Psychosocial interventions at Ashworth: an occupational delusion.
Inside Ashworth: Professional reflections of institutional life.
Radcliffe Publishing, Oxford, pp. 59-80.
Official URL: http://www.radcliffehealth.com/sites/radcliffeheal...
I worked at Ashworth between 1991 and 1995 as a nurse therapist in a centrally located rehabilitation unit. There were two of these rehabilitation centres, situated in the North and South sites of the hospital campus, reflecting the previous configuration of services in two separate hospitals (see Chapter 1). The South Rehabilitation Centre was one of the few aspects of Ashworth that attracted positive comments in the Blom-Cooper Inquiry: ‘Dr Sines and Mr Thompson singled out the environment of the rehabilitation department for praise, a well designed oasis of purposeful activity in a desert of bleak wards’ (Blom-Cooper et al., 1992, p.146).
The centre operated somewhat along the lines of a ‘day hospital’ within the hospital, with patients travelling from the wards to attend for specific groups or one-to-one psychotherapies. It was managed and staffed by a small team of nurses, who worked alongside other colleagues to plan and deliver interventions, often co-working in pairs to facilitate groups. There was a strong emphasis upon behavioural and cognitive-behavioural approaches informed by the work of Robert Ross and colleagues (Ross and Gendreau, 1980; Ross and Fabiano, 1985) in the Canadian correctional system and the developing UK evidence base for ‘what works’ in offender therapy (McGuire, 1995). Indeed, the clinical psychologist James McGuire, one of the leading lights in this field, worked in Ashworth at the time and made a significant contribution to the work of the centre. Following the Blom-Cooper Inquiry, there was an impetus to develop an additional rehabilitation centre located in the North site of the hospital, and it was here that I was recruited to work.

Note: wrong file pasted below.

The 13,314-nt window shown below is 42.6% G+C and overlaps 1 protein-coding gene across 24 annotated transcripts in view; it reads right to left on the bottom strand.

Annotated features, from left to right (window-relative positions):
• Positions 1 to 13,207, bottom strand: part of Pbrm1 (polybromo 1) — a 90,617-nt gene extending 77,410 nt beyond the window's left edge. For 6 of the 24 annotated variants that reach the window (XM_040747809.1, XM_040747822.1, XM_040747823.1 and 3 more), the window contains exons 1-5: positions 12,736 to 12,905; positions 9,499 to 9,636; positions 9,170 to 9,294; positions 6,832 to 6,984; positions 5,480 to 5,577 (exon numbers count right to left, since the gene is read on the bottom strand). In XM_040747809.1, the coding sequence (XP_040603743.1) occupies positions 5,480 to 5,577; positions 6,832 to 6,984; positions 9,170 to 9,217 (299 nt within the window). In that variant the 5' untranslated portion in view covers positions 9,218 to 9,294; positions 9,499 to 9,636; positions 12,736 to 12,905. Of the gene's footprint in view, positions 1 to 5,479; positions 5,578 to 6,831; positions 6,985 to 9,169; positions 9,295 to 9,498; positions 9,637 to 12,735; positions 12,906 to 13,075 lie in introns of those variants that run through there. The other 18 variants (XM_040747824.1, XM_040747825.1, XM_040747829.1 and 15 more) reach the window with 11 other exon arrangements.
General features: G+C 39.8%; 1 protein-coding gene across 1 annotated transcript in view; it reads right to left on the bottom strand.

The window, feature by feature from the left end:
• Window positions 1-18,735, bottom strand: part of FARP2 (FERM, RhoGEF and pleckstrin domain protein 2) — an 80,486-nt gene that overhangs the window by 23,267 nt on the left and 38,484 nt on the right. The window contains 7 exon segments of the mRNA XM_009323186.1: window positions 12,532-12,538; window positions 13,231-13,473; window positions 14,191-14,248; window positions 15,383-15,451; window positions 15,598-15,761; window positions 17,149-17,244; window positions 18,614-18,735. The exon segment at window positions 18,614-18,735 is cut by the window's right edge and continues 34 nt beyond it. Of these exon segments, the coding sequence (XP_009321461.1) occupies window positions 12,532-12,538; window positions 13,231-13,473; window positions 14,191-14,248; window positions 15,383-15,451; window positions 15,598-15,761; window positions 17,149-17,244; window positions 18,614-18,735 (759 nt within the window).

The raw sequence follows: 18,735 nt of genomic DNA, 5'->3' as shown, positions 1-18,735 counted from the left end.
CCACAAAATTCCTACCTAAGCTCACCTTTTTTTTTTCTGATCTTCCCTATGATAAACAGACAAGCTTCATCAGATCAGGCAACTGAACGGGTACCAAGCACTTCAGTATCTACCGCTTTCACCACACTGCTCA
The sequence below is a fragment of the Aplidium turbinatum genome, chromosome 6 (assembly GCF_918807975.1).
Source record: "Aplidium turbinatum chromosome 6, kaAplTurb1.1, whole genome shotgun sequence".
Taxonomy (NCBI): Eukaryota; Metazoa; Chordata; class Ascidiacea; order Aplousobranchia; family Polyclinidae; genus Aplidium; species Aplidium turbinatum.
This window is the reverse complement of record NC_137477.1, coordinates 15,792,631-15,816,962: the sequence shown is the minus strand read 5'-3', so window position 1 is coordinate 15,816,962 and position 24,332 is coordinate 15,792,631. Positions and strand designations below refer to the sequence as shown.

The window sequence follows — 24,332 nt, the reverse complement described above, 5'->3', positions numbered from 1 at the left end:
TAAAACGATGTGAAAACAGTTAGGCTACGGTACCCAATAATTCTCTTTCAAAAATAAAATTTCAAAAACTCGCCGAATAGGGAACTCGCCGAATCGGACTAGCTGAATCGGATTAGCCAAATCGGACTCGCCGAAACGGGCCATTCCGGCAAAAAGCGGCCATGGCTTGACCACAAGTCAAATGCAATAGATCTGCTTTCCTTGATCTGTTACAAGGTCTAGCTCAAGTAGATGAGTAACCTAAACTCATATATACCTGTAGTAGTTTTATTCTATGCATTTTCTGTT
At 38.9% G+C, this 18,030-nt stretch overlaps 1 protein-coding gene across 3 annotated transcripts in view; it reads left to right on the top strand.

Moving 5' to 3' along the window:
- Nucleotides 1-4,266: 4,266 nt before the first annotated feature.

Another member of the new team staffing the North centre was Ged McCann, who already had an extensive career within Ashworth and brought with him an interest in psychosocial approaches and a commitment to better meeting the needs of relatives of people detained in secure hospitals. Building upon previous work in the hospital, Ged inspired and instigated further efforts that were eventually to lead to the proposals which are the subject of this chapter.
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